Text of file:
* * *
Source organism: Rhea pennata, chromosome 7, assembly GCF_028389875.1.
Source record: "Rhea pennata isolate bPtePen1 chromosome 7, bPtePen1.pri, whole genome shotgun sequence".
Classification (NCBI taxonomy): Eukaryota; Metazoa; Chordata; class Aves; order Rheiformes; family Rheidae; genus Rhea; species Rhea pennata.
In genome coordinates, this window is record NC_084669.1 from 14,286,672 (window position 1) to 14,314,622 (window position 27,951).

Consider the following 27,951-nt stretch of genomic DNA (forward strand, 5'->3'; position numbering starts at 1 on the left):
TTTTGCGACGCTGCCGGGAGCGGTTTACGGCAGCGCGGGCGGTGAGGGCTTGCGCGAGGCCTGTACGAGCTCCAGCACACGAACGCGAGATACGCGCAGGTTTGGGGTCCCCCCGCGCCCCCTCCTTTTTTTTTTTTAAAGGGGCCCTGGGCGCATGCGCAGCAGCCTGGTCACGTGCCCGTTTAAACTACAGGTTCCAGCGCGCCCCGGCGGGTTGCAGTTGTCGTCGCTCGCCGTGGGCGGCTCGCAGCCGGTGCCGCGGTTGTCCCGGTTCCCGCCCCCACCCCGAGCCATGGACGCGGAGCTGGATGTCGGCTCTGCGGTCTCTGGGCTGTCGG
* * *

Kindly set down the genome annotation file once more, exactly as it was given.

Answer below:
Source organism: Rhea pennata, chromosome 7, assembly GCF_028389875.1.
Source record: "Rhea pennata isolate bPtePen1 chromosome 7, bPtePen1.pri, whole genome shotgun sequence".
Classification (NCBI taxonomy): Eukaryota; Metazoa; Chordata; class Aves; order Rheiformes; family Rheidae; genus Rhea; species Rhea pennata.
In genome coordinates, this window is record NC_084669.1 from 14,286,672 (window position 1) to 14,314,622 (window position 27,951).

Consider the following 27,951-nt stretch of genomic DNA (forward strand, 5'->3'; position numbering starts at 1 on the left):
TTTTGCGACGCTGCCGGGAGCGGTTTACGGCAGCGCGGGCGGTGAGGGCTTGCGCGAGGCCTGTACGAGCTCCAGCACACGAACGCGAGATACGCGCAGGTTTGGGGTCCCCCCGCGCCCCCTCCTTTTTTTTTTTTAAAGGGGCCCTGGGCGCATGCGCAGCAGCCTGGTCACGTGCCCGTTTAAACTACAGGTTCCAGCGCGCCCCGGCGGGTTGCAGTTGTCGTCGCTCGCCGTGGGCGGCTCGCAGCCGGTGCCGCGGTTGTCCCGGTTCCCGCCCCCACCCCGAGCCATGGACGCGGAGCTGGATGTCGGCTCTGCGGTCTCTGGGCTGTCGG